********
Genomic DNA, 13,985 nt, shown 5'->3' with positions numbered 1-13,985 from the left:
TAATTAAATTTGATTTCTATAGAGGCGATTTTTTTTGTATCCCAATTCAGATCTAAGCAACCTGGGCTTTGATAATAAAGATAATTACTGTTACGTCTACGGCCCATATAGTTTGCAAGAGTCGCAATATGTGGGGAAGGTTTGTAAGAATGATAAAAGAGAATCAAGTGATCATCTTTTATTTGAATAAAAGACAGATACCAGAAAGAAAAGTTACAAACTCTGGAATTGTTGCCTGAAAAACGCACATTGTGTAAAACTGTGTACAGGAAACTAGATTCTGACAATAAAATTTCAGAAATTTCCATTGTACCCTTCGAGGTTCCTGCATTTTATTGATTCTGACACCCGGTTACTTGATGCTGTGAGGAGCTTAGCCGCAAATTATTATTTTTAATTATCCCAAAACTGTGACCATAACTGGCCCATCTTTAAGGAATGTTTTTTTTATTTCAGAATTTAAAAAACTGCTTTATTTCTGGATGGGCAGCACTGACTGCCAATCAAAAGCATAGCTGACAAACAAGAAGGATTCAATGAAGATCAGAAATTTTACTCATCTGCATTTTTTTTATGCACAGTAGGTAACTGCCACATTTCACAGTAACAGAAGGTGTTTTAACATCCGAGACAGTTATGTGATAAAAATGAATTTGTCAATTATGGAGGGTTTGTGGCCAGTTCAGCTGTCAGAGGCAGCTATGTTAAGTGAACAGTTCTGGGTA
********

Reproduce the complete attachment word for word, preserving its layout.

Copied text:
Genomic DNA, 13,985 nt, shown 5'->3' with positions numbered 1-13,985 from the left:
TAATTAAATTTGATTTCTATAGAGGCGATTTTTTTTGTATCCCAATTCAGATCTAAGCAACCTGGGCTTTGATAATAAAGATAATTACTGTTACGTCTACGGCCCATATAGTTTGCAAGAGTCGCAATATGTGGGGAAGGTTTGTAAGAATGATAAAAGAGAATCAAGTGATCATCTTTTATTTGAATAAAAGACAGATACCAGAAAGAAAAGTTACAAACTCTGGAATTGTTGCCTGAAAAACGCACATTGTGTAAAACTGTGTACAGGAAACTAGATTCTGACAATAAAATTTCAGAAATTTCCATTGTACCCTTCGAGGTTCCTGCATTTTATTGATTCTGACACCCGGTTACTTGATGCTGTGAGGAGCTTAGCCGCAAATTATTATTTTTAATTATCCCAAAACTGTGACCATAACTGGCCCATCTTTAAGGAATGTTTTTTTTATTTCAGAATTTAAAAAACTGCTTTATTTCTGGATGGGCAGCACTGACTGCCAATCAAAAGCATAGCTGACAAACAAGAAGGATTCAATGAAGATCAGAAATTTTACTCATCTGCATTTTTTTTATGCACAGTAGGTAACTGCCACATTTCACAGTAACAGAAGGTGTTTTAACATCCGAGACAGTTATGTGATAAAAATGAATTTGTCAATTATGGAGGGTTTGTGGCCAGTTCAGCTGTCAGAGGCAGCTATGTTAAGTGAACAGTTCTGGGTA